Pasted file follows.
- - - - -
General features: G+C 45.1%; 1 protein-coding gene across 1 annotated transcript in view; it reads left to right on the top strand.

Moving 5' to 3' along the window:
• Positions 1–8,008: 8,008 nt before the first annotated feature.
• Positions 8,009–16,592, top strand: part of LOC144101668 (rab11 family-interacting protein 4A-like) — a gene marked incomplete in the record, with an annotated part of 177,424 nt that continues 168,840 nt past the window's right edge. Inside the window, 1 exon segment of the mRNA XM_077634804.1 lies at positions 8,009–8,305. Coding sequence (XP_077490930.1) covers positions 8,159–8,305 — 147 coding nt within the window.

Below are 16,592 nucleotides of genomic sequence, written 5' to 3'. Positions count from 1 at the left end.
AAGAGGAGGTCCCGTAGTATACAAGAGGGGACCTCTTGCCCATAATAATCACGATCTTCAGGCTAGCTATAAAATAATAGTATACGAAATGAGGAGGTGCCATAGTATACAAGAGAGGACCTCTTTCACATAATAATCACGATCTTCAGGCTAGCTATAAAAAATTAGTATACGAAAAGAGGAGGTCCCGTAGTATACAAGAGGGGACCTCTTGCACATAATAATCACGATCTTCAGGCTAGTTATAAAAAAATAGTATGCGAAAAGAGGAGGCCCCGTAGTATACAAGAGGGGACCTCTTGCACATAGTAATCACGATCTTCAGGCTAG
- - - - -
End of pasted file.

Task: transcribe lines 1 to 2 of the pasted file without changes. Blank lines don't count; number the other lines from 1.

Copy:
General features: G+C 45.1%; 1 protein-coding gene across 1 annotated transcript in view; it reads left to right on the top strand.

Moving 5' to 3' along the window: